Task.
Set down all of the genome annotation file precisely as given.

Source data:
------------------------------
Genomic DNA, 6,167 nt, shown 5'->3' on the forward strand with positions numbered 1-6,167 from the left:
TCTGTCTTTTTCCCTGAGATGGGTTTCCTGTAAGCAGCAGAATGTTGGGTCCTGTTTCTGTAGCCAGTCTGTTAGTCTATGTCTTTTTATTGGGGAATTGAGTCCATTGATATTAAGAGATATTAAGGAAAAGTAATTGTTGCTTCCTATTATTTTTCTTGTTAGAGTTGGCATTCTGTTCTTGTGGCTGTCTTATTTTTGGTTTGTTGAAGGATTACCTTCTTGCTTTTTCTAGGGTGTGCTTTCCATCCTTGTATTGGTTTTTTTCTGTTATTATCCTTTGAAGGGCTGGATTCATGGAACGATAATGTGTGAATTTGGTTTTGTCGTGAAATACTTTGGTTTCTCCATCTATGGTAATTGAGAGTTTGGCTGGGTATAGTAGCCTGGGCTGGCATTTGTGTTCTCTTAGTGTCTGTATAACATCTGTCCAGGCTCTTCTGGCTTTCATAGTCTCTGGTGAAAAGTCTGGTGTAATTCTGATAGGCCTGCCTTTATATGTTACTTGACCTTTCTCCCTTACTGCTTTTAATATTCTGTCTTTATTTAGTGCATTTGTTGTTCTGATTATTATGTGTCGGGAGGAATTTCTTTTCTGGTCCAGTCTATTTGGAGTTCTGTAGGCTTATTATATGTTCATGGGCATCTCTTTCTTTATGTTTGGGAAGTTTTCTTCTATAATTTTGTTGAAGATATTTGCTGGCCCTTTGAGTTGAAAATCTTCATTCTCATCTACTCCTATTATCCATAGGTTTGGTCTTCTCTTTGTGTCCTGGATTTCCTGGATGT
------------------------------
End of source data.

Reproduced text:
Genomic DNA, 6,167 nt, shown 5'->3' on the forward strand with positions numbered 1-6,167 from the left:
TCTGTCTTTTTCCCTGAGATGGGTTTCCTGTAAGCAGCAGAATGTTGGGTCCTGTTTCTGTAGCCAGTCTGTTAGTCTATGTCTTTTTATTGGGGAATTGAGTCCATTGATATTAAGAGATATTAAGGAAAAGTAATTGTTGCTTCCTATTATTTTTCTTGTTAGAGTTGGCATTCTGTTCTTGTGGCTGTCTTATTTTTGGTTTGTTGAAGGATTACCTTCTTGCTTTTTCTAGGGTGTGCTTTCCATCCTTGTATTGGTTTTTTTCTGTTATTATCCTTTGAAGGGCTGGATTCATGGAACGATAATGTGTGAATTTGGTTTTGTCGTGAAATACTTTGGTTTCTCCATCTATGGTAATTGAGAGTTTGGCTGGGTATAGTAGCCTGGGCTGGCATTTGTGTTCTCTTAGTGTCTGTATAACATCTGTCCAGGCTCTTCTGGCTTTCATAGTCTCTGGTGAAAAGTCTGGTGTAATTCTGATAGGCCTGCCTTTATATGTTACTTGACCTTTCTCCCTTACTGCTTTTAATATTCTGTCTTTATTTAGTGCATTTGTTGTTCTGATTATTATGTGTCGGGAGGAATTTCTTTTCTGGTCCAGTCTATTTGGAGTTCTGTAGGCTTATTATATGTTCATGGGCATCTCTTTCTTTATGTTTGGGAAGTTTTCTTCTATAATTTTGTTGAAGATATTTGCTGGCCCTTTGAGTTGAAAATCTTCATTCTCATCTACTCCTATTATCCATAGGTTTGGTCTTCTCTTTGTGTCCTGGATTTCCTGGATGT